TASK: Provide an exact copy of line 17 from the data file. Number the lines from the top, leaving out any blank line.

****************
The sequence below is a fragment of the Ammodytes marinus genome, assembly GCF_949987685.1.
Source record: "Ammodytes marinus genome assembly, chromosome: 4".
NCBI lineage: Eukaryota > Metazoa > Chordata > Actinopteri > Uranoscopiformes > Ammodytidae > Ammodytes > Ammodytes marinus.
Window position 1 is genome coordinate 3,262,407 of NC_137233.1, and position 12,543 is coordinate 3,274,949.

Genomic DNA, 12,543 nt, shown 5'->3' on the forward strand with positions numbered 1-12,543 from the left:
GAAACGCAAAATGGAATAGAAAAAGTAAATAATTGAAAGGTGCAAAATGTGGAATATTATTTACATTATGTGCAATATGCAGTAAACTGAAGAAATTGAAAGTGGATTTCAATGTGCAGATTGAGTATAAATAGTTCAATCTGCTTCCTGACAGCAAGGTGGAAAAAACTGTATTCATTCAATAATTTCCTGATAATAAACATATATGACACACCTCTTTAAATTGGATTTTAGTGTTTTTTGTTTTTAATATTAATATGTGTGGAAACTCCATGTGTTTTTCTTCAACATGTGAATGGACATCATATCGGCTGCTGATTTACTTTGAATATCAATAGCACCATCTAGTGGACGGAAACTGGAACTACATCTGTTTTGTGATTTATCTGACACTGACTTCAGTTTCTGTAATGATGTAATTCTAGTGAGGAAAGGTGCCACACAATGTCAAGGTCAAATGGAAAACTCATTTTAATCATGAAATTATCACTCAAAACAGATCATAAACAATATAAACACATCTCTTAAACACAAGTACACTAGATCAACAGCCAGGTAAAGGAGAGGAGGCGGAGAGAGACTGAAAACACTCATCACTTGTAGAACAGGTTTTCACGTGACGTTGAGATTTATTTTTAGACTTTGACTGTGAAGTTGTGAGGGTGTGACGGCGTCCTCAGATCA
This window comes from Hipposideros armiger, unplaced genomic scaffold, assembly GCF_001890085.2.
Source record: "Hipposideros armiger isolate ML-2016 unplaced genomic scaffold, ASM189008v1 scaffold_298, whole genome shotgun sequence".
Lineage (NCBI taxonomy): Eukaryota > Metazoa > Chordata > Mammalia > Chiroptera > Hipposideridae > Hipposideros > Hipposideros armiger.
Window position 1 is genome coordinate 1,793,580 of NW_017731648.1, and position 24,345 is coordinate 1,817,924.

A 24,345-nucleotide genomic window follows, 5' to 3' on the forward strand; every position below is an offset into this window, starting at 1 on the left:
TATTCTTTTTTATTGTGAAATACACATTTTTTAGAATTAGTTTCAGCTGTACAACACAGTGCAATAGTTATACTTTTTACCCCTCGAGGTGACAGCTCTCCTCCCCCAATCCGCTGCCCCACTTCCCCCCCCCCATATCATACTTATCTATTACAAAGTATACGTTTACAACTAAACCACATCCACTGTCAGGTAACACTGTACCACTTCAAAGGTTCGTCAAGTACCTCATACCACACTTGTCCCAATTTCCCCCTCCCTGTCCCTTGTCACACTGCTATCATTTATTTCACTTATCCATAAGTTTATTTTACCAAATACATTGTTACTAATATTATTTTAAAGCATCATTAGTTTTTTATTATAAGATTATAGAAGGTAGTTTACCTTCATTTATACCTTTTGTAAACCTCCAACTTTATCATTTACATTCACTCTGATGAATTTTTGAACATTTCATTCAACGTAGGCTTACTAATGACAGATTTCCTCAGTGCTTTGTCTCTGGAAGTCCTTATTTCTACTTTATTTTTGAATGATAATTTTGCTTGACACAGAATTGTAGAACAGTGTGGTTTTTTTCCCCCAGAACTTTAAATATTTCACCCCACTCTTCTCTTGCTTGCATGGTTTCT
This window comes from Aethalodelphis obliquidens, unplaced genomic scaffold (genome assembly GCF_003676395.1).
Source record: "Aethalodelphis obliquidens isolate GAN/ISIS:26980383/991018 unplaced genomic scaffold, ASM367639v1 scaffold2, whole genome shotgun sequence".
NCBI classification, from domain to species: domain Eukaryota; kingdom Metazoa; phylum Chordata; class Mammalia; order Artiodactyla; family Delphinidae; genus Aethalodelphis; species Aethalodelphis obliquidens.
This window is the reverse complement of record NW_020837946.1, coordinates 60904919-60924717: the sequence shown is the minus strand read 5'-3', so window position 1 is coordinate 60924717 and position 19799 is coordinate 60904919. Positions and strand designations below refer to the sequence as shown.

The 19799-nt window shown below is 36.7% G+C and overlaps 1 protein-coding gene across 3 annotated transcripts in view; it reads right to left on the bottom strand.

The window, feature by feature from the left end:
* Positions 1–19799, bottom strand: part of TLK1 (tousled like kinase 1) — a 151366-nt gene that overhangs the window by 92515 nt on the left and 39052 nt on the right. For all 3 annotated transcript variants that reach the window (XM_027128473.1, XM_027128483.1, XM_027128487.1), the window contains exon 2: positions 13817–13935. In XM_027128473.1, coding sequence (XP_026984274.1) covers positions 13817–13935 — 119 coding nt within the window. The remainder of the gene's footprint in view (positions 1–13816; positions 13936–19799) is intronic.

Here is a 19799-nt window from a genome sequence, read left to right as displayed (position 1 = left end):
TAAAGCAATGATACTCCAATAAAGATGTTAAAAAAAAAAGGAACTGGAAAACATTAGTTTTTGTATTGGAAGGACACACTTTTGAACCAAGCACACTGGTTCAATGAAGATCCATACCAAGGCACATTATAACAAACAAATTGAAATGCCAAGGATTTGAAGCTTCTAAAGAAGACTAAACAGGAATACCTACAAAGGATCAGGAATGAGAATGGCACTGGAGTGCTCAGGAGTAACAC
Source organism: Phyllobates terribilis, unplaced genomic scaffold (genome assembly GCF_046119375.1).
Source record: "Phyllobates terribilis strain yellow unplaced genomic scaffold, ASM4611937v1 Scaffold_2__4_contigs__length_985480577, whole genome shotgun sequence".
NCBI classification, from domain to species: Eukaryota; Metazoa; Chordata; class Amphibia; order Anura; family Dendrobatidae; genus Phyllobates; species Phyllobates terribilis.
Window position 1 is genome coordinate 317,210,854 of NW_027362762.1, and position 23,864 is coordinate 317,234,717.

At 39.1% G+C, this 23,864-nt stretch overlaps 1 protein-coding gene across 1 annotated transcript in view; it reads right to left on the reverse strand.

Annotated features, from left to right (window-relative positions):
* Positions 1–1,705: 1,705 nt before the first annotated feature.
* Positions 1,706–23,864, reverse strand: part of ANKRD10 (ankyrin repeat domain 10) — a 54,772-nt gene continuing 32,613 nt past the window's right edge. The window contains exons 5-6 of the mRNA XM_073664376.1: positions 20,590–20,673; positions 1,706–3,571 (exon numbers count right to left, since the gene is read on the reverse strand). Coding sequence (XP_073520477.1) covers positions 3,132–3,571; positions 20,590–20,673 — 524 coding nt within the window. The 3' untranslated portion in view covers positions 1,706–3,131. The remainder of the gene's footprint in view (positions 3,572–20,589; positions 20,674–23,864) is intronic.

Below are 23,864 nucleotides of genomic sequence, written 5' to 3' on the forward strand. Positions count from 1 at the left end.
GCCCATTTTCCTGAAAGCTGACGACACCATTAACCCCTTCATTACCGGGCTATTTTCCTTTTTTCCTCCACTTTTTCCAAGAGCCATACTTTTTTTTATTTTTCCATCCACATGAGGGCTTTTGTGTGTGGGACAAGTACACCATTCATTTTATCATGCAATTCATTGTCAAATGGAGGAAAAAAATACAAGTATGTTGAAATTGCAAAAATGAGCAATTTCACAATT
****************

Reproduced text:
The 19799-nt window shown below is 36.7% G+C and overlaps 1 protein-coding gene across 3 annotated transcripts in view; it reads right to left on the bottom strand.